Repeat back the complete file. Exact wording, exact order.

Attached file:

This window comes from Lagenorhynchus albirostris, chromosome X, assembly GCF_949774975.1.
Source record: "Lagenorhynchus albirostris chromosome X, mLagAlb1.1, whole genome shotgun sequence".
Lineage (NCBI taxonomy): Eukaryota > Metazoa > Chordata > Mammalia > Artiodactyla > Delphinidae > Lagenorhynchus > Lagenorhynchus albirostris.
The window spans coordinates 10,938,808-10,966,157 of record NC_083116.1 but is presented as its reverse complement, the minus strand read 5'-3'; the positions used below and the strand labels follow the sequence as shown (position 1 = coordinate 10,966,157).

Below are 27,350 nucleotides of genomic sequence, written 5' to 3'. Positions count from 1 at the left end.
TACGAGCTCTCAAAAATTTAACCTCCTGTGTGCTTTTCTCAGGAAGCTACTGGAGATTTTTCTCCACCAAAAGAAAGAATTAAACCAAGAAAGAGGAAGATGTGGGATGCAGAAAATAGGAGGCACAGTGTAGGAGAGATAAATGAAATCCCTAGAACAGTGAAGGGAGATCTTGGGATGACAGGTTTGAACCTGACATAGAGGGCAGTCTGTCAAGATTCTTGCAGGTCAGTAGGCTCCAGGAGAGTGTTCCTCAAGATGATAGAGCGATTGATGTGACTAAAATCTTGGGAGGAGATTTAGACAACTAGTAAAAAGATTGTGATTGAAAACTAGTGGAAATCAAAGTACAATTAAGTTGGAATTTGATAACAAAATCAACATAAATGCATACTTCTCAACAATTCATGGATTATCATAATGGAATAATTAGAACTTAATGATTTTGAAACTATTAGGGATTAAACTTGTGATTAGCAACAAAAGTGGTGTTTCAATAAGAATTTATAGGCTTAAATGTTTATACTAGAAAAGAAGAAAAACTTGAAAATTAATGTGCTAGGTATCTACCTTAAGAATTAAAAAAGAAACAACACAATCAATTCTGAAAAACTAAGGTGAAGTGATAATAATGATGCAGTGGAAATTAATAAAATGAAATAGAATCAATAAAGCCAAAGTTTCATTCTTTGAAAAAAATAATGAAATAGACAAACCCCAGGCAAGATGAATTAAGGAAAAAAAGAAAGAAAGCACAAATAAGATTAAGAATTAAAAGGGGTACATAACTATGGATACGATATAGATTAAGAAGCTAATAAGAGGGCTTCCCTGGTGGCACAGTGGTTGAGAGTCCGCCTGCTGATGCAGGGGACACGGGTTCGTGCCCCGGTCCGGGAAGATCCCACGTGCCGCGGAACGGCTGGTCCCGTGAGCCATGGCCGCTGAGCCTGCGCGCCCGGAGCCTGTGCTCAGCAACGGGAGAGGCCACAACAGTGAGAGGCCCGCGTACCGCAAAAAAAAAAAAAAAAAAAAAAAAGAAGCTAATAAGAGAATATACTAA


This window comes from Lagenorhynchus albirostris, chromosome X, assembly GCF_949774975.1.
Source record: "Lagenorhynchus albirostris chromosome X, mLagAlb1.1, whole genome shotgun sequence".
Lineage (NCBI taxonomy): Eukaryota > Metazoa > Chordata > Mammalia > Artiodactyla > Delphinidae > Lagenorhynchus > Lagenorhynchus albirostris.
The window spans coordinates 10,938,808-10,966,157 of record NC_083116.1 but is presented as its reverse complement, the minus strand read 5'-3'; the positions used below and the strand labels follow the sequence as shown (position 1 = coordinate 10,966,157).

Below are 27,350 nucleotides of genomic sequence, written 5' to 3'. Positions count from 1 at the left end.
TACGAGCTCTCAAAAATTTAACCTCCTGTGTGCTTTTCTCAGGAAGCTACTGGAGATTTTTCTCCACCAAAAGAAAGAATTAAACCAAGAAAGAGGAAGATGTGGGATGCAGAAAATAGGAGGCACAGTGTAGGAGAGATAAATGAAATCCCTAGAACAGTGAAGGGAGATCTTGGGATGACAGGTTTGAACCTGACATAGAGGGCAGTCTGTCAAGATTCTTGCAGGTCAGTAGGCTCCAGGAGAGTGTTCCTCAAGATGATAGAGCGATTGATGTGACTAAAATCTTGGGAGGAGATTTAGACAACTAGTAAAAAGATTGTGATTGAAAACTAGTGGAAATCAAAGTACAATTAAGTTGGAATTTGATAACAAAATCAACATAAATGCATACTTCTCAACAATTCATGGATTATCATAATGGAATAATTAGAACTTAATGATTTTGAAACTATTAGGGATTAAACTTGTGATTAGCAACAAAAGTGGTGTTTCAATAAGAATTTATAGGCTTAAATGTTTATACTAGAAAAGAAGAAAAACTTGAAAATTAATGTGCTAGGTATCTACCTTAAGAATTAAAAAAGAAACAACACAATCAATTCTGAAAAACTAAGGTGAAGTGATAATAATGATGCAGTGGAAATTAATAAAATGAAATAGAATCAATAAAGCCAAAGTTTCATTCTTTGAAAAAAATAATGAAATAGACAAACCCCAGGCAAGATGAATTAAGGAAAAAAAGAAAGAAAGCACAAATAAGATTAAGAATTAAAAGGGGTACATAACTATGGATACGATATAGATTAAGAAGCTAATAAGAGGGCTTCCCTGGTGGCACAGTGGTTGAGAGTCCGCCTGCTGATGCAGGGGACACGGGTTCGTGCCCCGGTCCGGGAAGATCCCACGTGCCGCGGAACGGCTGGTCCCGTGAGCCATGGCCGCTGAGCCTGCGCGCCCGGAGCCTGTGCTCAGCAACGGGAGAGGCCACAACAGTGAGAGGCCCGCGTACCGCAAAAAAAAAAAAAAAAAAAAAAAAGAAGCTAATAAGAGAATATACTAA